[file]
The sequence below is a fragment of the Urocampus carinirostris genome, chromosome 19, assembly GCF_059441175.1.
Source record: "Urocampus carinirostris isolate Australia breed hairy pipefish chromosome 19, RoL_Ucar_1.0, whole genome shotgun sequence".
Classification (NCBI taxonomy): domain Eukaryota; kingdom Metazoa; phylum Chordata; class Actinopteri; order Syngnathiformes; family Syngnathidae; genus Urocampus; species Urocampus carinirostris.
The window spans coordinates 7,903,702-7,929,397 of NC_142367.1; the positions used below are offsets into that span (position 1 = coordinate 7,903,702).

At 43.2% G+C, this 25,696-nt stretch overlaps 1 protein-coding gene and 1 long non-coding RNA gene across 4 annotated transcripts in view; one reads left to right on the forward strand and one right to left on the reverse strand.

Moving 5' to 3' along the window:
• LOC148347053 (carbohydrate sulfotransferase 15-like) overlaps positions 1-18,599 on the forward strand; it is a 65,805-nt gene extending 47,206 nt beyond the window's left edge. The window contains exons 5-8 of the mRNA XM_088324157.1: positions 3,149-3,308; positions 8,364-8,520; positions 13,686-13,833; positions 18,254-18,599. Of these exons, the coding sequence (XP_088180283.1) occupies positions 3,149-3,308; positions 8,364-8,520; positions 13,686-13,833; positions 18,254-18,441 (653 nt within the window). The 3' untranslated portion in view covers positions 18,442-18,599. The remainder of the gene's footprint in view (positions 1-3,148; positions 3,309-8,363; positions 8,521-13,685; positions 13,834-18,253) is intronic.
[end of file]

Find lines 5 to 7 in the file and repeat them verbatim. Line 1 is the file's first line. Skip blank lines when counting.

At 43.2% G+C, this 25,696-nt stretch overlaps 1 protein-coding gene and 1 long non-coding RNA gene across 4 annotated transcripts in view; one reads left to right on the forward strand and one right to left on the reverse strand.

Moving 5' to 3' along the window:
• LOC148347053 (carbohydrate sulfotransferase 15-like) overlaps positions 1-18,599 on the forward strand; it is a 65,805-nt gene extending 47,206 nt beyond the window's left edge. The window contains exons 5-8 of the mRNA XM_088324157.1: positions 3,149-3,308; positions 8,364-8,520; positions 13,686-13,833; positions 18,254-18,599. Of these exons, the coding sequence (XP_088180283.1) occupies positions 3,149-3,308; positions 8,364-8,520; positions 13,686-13,833; positions 18,254-18,441 (653 nt within the window). The 3' untranslated portion in view covers positions 18,442-18,599. The remainder of the gene's footprint in view (positions 1-3,148; positions 3,309-8,363; positions 8,521-13,685; positions 13,834-18,253) is intronic.